In addition to human exploitation of the mangrove and intense storms, climate change and particularly sea level rise poses threats to the mangroves (Dasgupta et al. 2011 Horton et al. 2017). While these remain difficult to predict with any accuracy, climate change is expected to increase the frequency of the most intense storms (Knutson et al. 2010, Reguero et al. 2019, Young and Ribal 2019). In addition, sea level rise is anticipated to increase the impacts of storm surge (Horton et al. 2017), with negative effects on communities of the region (Oo et al. 2018).

Recent observations indicate that the deltas of Asia are already experiencing erosion associated with mangrove clearing in conjunction with intense storms, sea level rise, and changes in wind driven waves and tidal currents (IPCC 2019). Large areas of the Sundarban Islands and the Mekong Delta are projected to be submerged under even moderate climate change scenarios (Minderhoud et al. 2019). It is recognized that the Ayeyarwady Delta, its mangroves, and associated human communities are expected to have a moderate vulnerability to sea level rise and changes in storm frequency and intensity compared with other large deltas of Asia due to its largely unmodified river systems that support natural deltaic processes. Nevertheless, this Delta is one of the least well-understood of the region, and the severe limited availability of data and detailed studies of these deltaic processes (e.g. sediment delivery, erosion) and their contributions to supporting key mangroves ecosystem services represents a significant knowledge gap.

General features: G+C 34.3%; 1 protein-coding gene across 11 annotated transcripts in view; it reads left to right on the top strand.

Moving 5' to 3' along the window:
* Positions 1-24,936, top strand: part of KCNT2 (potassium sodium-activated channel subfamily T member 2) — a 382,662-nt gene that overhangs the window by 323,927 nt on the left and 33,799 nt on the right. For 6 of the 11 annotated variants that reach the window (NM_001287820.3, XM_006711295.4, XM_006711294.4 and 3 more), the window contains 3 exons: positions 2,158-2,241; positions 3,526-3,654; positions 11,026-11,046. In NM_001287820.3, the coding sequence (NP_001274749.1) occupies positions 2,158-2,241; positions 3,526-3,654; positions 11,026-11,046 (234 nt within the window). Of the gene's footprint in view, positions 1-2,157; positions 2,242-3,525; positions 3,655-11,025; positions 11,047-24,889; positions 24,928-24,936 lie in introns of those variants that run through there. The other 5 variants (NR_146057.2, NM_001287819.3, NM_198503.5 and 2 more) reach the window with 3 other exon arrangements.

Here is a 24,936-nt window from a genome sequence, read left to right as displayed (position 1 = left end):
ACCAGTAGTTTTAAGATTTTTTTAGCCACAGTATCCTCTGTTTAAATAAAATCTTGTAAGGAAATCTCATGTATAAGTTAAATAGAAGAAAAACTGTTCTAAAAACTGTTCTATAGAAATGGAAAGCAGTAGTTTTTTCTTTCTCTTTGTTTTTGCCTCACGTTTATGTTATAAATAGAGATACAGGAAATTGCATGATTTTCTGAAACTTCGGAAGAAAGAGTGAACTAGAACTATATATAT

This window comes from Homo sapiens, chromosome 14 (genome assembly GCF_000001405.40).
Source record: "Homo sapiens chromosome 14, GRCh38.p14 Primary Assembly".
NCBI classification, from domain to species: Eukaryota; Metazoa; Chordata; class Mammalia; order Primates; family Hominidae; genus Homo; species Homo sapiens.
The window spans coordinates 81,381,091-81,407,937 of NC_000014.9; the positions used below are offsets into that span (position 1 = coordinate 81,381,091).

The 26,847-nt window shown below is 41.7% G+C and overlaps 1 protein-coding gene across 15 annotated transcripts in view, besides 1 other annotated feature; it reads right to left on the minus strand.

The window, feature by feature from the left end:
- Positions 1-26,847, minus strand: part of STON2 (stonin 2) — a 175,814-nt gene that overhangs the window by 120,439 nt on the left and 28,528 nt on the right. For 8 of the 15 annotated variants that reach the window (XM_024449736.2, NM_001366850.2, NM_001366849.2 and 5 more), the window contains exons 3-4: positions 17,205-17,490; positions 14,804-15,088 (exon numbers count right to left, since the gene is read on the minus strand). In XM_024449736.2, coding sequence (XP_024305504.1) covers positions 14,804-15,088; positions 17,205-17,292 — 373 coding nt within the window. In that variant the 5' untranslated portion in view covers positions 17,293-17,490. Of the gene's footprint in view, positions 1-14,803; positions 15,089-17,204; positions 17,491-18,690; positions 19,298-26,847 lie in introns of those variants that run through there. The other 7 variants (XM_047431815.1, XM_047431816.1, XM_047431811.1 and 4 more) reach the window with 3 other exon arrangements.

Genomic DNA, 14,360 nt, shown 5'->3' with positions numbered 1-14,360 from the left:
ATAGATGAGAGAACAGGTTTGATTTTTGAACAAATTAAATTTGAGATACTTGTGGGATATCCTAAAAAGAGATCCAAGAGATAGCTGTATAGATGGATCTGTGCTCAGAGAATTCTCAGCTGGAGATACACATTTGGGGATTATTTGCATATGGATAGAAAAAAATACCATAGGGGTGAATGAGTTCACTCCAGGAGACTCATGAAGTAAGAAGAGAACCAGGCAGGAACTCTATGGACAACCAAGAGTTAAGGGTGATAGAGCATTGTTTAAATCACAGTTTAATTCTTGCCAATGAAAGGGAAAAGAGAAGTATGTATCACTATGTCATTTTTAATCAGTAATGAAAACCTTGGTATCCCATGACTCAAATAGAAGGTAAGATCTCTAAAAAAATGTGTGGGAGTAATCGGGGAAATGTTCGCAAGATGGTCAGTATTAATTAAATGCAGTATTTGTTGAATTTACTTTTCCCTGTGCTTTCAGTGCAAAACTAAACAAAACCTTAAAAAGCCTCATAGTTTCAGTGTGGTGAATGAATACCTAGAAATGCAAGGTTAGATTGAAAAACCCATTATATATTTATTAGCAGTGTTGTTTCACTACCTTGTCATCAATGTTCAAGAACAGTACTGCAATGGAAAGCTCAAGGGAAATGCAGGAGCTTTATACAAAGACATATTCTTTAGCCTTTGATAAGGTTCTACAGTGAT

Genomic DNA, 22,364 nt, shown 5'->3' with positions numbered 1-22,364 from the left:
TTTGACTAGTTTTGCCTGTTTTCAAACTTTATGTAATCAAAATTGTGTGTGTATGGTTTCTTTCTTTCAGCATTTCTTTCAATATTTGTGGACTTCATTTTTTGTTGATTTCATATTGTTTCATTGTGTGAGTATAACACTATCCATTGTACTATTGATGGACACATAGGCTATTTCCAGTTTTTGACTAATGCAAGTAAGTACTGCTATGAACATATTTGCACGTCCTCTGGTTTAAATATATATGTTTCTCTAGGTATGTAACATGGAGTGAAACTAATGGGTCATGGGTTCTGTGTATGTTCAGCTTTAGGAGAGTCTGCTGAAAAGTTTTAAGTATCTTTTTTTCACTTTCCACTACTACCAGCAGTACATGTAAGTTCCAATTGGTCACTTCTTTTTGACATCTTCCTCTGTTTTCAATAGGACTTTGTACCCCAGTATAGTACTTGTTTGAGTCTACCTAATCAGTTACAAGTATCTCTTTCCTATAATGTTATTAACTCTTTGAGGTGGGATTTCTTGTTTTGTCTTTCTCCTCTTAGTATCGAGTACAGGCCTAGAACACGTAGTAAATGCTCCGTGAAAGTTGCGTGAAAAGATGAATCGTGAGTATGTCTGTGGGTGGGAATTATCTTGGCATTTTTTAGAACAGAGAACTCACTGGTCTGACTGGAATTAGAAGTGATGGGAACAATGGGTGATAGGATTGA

GGGI was contracted by the World Bank under the Wealth Accounting and Valuation of Ecosystem Services (WAVES) Facility to scale up GGGI’s existing 3Returns economic analysis of mangrove ecosystem services in the lower Ayeyarwady Delta Forest Reserves to the rest of Ayeyarwady Region, and to incorporate additional green growth scenarios for polyculture aquaculture and nipa palm value chains. The project is to be implemented from May 10, 2020, through October 20, 2020 with the University of Queensland as an implementing partner.